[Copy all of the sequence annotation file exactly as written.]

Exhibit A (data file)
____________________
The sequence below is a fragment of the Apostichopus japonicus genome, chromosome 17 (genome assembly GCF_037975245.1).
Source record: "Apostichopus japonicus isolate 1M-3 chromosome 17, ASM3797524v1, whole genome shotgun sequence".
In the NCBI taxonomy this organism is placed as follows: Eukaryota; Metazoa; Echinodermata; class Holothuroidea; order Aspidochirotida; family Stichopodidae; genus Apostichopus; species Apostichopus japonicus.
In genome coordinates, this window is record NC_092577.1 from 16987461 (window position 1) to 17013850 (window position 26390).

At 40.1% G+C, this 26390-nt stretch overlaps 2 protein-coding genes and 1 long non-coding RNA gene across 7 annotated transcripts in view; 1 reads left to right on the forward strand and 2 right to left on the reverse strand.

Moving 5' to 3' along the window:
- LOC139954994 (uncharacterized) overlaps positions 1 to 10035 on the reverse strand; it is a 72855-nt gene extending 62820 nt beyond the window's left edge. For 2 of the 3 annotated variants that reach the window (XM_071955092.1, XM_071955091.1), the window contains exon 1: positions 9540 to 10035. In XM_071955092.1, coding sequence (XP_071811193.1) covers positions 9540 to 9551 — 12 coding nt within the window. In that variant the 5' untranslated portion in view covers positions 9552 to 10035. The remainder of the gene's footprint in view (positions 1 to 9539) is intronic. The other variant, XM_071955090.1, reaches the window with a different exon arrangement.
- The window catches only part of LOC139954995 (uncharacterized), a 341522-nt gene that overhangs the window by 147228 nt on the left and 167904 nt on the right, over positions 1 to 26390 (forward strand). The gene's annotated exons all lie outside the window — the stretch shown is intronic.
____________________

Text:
The sequence below is a fragment of the Apostichopus japonicus genome, chromosome 17 (genome assembly GCF_037975245.1).
Source record: "Apostichopus japonicus isolate 1M-3 chromosome 17, ASM3797524v1, whole genome shotgun sequence".
In the NCBI taxonomy this organism is placed as follows: Eukaryota; Metazoa; Echinodermata; class Holothuroidea; order Aspidochirotida; family Stichopodidae; genus Apostichopus; species Apostichopus japonicus.
In genome coordinates, this window is record NC_092577.1 from 16987461 (window position 1) to 17013850 (window position 26390).

At 40.1% G+C, this 26390-nt stretch overlaps 2 protein-coding genes and 1 long non-coding RNA gene across 7 annotated transcripts in view; 1 reads left to right on the forward strand and 2 right to left on the reverse strand.

Moving 5' to 3' along the window:
- LOC139954994 (uncharacterized) overlaps positions 1 to 10035 on the reverse strand; it is a 72855-nt gene extending 62820 nt beyond the window's left edge. For 2 of the 3 annotated variants that reach the window (XM_071955092.1, XM_071955091.1), the window contains exon 1: positions 9540 to 10035. In XM_071955092.1, coding sequence (XP_071811193.1) covers positions 9540 to 9551 — 12 coding nt within the window. In that variant the 5' untranslated portion in view covers positions 9552 to 10035. The remainder of the gene's footprint in view (positions 1 to 9539) is intronic. The other variant, XM_071955090.1, reaches the window with a different exon arrangement.
- The window catches only part of LOC139954995 (uncharacterized), a 341522-nt gene that overhangs the window by 147228 nt on the left and 167904 nt on the right, over positions 1 to 26390 (forward strand). The gene's annotated exons all lie outside the window — the stretch shown is intronic.